Sunday, 25 December 2016

York Minster (2)

On 24 October 2016 I showed some photographs we'd taken in York during a holiday there earlier that month, and on 17 November 2016 some photographs of the exterior of York Minster. It's by no means a comprehensive record of the inside of the Minster, but here are some of the photographs we took went we visited.

When you enter the Minster through the west door you are facing the North Aisle.

The present Minster took almost 250 years to build, between about 1230 and 1472AD, and the Great West Window dates from 1338-39. The window is known as 'The Heart of Yorkshire' because of the shape of the upper stonework.

The Nave is some 80 metres long, 29 metres high and 30 metres wide, making it the widest Gothic Nave in England.

Behind the Nave Altar is the Kings' Screen, also known as the Quire Screen. This was designed around 1420 and was intended to have carved statues of all the Kings of England from William the Conqueror up to the then current King, Henry V, a total of 14 statues - 7 on either side of the doorway to the Quire. Unfortunately Henry V died in 1422 before the screen was finished making it necessary to add another statue, that of Henry VI, meaning that there are 8 statues to the right of the doorway.

These are the figures on the right hand side of the doorway: Henry III, Edward I, Edward II, Edward III, Richard II, Henry IV, Henry V and Henry VI.

There are several chapels in York Minster, and this is St John's Chapel in the North Transept.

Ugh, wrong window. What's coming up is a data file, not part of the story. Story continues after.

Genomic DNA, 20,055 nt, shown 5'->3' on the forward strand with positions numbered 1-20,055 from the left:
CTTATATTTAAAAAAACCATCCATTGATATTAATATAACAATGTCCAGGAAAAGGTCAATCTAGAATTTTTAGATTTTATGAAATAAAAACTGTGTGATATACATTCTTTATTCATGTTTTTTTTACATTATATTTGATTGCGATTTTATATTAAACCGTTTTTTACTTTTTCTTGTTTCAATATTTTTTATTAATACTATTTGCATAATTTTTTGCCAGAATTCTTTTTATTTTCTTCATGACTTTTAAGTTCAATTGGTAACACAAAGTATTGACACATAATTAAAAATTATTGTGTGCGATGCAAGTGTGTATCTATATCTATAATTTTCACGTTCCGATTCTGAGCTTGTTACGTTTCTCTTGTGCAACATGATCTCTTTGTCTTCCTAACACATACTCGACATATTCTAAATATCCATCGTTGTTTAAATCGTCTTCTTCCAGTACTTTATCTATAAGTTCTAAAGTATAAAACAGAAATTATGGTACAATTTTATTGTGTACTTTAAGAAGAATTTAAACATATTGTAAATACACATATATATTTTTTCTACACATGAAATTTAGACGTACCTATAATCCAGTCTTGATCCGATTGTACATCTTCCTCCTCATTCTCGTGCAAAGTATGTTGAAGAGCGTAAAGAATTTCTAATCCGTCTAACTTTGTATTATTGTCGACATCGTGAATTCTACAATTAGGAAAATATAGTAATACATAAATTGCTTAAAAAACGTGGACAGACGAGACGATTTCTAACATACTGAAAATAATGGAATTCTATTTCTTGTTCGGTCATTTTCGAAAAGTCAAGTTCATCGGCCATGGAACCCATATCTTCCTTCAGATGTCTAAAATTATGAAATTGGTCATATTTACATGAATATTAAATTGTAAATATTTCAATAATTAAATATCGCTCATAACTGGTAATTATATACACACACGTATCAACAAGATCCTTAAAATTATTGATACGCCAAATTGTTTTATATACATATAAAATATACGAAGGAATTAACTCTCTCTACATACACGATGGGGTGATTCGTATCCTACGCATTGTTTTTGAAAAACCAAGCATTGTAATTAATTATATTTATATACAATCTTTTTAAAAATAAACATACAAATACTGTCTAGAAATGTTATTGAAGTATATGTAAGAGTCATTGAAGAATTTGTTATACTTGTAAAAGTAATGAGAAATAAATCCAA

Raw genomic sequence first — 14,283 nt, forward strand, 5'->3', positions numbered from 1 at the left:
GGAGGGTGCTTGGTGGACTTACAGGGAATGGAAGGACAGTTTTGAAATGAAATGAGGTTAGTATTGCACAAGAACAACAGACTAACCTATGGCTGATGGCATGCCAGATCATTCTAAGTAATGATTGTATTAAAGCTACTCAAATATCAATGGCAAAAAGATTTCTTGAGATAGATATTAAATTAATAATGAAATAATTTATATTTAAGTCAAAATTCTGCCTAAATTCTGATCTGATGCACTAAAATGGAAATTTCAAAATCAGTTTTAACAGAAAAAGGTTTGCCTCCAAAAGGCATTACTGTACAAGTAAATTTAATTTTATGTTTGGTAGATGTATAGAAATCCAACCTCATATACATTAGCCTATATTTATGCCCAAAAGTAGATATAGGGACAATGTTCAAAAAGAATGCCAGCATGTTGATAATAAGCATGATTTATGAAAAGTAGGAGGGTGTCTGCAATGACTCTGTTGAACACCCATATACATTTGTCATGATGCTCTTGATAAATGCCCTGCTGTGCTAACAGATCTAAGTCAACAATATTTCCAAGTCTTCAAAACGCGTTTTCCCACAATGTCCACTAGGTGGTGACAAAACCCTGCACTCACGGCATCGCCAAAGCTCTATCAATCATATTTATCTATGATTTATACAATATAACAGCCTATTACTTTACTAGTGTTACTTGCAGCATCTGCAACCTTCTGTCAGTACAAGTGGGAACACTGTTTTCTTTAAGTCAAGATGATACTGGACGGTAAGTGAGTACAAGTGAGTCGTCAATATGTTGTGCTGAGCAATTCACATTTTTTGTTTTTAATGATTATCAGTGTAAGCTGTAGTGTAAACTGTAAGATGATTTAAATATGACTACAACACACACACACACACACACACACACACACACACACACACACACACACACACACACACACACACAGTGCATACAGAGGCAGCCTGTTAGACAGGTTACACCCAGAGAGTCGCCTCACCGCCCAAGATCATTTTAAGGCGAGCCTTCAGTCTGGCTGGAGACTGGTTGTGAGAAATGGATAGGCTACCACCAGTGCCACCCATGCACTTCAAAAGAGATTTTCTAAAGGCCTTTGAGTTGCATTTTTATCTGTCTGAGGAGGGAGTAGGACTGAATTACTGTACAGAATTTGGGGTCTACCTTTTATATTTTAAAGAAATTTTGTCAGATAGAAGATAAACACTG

The windows of the Chapter House, which is an octagonal building adjoining the main Minster building where the Dean and Chapter would meet to discuss the administration of the Minster. There are 44 seats set into the walls round the perimeter of the Chapter House.

This is the ornate ceiling of the Chapter House.

Looking up to the ceiling of the Central Tower.

The Quire, looking towards the King's Screen.

The Lectern in the Quire.

There are many tombs and memorials around the Minster, and this memorial in the South Aisle of the Quire is to John Dolben, Archbishop of Canterbury 1683 to 1686 and was sculpted by Grinling Gibbons,

The Crypt is the earliest part of the present Minster and the architectural style is late Norman.

Also in the crypt is the shrine of St William of York, Archbishop in the middle of the 12th Century. On the far wall is a mosaic of St William.

In the Undercroft is this Gospel book, over 1,000 years old and still in use at the Minster today - as these descriptive notices tell you.

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